Community High School students help rid Ann Arbor-area parks of invasive plant species
Photo courtesy of NAP
Community High School students previously partnered with NAP on April 28 for their “Community High School Day of Caring.” At that event, half of the student body came out and got their hands dirty. This time there were approximately 360 students who participated and volunteered a total of 960 hours for NAP!
Although NAP has partnered with many organized volunteer groups in its 17 years of existence, this particular group was NAP’s largest to date. This magnitude of volunteer effort not only benefited the local park ecology, but also enhanced the high school students’ ecological awareness in their community.
Many students said they were very excited to be working with NAP again and were already looking forward to helping out with garlic mustard weed-out events in the spring. NAP hopes to make these two large workdays annual events with Community High.
Ten local Ann Arbor nature areas and parks were selected as workday sites for the big event. These locations were chosen primarily based on their proximity to Community High School, as all the students either walked or rode the AATA buses to their assigned park.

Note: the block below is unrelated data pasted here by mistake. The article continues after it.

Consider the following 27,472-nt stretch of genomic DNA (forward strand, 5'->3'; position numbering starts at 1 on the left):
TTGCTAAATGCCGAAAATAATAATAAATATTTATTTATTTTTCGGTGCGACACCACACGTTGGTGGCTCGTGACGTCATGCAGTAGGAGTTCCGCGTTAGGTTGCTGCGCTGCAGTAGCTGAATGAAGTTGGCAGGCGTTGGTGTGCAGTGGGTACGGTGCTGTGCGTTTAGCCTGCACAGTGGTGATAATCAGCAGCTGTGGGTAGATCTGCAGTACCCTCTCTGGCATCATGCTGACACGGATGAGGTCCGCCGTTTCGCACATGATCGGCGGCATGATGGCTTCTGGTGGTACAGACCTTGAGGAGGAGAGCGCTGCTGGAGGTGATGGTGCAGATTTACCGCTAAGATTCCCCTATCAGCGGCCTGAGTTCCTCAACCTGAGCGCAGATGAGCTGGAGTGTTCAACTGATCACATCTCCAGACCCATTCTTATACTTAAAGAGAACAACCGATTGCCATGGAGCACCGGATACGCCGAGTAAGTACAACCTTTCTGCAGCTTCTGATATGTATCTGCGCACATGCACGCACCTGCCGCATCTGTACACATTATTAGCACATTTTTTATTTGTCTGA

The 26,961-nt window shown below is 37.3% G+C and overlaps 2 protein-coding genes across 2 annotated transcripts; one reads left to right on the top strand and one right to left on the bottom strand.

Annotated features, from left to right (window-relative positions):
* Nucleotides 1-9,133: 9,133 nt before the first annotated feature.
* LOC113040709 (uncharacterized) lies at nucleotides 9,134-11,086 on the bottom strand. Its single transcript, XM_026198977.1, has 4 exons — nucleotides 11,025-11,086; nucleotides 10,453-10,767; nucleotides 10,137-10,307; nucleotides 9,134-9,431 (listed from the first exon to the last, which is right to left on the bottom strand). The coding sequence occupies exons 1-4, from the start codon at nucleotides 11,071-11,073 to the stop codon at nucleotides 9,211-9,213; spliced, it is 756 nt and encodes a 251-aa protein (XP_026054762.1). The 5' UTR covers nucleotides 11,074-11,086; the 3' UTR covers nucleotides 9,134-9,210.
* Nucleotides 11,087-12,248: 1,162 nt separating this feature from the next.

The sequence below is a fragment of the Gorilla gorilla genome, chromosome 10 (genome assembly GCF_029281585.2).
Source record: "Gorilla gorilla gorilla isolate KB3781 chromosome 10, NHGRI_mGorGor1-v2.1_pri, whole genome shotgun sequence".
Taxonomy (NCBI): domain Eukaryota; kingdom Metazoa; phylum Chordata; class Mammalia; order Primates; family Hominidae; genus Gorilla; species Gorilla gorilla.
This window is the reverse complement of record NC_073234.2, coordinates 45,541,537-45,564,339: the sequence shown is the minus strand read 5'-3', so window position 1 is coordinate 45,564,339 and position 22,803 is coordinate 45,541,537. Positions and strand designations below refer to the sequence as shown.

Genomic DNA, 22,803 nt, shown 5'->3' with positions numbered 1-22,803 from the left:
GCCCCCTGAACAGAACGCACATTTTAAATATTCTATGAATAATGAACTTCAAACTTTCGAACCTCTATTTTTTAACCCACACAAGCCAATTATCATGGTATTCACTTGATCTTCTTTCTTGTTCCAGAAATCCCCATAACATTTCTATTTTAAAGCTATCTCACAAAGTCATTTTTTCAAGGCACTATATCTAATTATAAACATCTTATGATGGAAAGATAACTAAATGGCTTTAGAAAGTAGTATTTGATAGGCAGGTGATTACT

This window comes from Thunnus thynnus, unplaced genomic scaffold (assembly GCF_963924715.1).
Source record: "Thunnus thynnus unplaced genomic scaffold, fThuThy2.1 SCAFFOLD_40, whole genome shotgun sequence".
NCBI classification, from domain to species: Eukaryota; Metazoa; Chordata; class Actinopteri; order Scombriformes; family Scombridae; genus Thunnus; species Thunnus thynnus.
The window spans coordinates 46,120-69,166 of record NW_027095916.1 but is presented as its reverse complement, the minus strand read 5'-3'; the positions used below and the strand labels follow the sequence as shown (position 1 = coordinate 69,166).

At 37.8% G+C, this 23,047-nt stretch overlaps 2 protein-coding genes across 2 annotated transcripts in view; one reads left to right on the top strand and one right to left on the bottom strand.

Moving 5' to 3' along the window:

AATA generously donated free bus passes to all students using the public transit system to get to their workday site. Each site had approximately 25-40 kids who either focused on removing invasive shrubs, such as honeysuckle and buckthorn, or wood-chipping trails under the supervision of NAP staff, volunteer leaders and high school teachers.
This work directly benefited the local ecological diversity of Ann Arbor’s natural areas and/or the user experience of Ann Arbor residents and visitors in our city parks. The nature areas that NAP and Community High worked at including Bird Hills, Black Pond Woods, Bluffs, Cedar Bend, Dolph, Gallup, Kuebler Langford, Leslie Woods and Mary Beth Doyle park. Additonally, students worked at Greenview, which is not a city park, but the city has a management agreement with AAPS and the neighborhood volunteers regarding it. In addition to working with Community High students and teachers who were out in the field that day, NAP also relied on the collaborative support of a large network of local peer organizations to make this event a success: the Stewardship Network, Matthaei Botanical Gardens and Nichols Arboretum, Legacy Land Conservancy, the Friends of Greenview Nature Area, the Conservation Stewards Program (MSUE) and the AATA. Internal city partners were Forestry and Park Operations.
These partners helped by loaning tools and referring additional volunteer leaders needed to facilitate the work of so many volunteers. Overall, this event was incredibly successful from NAP’s perspective!
Photo courtesy of NAP
Jason Frenzel is Natural Area Preservation volunteer and outreach coordinator for the city of Ann Arbor.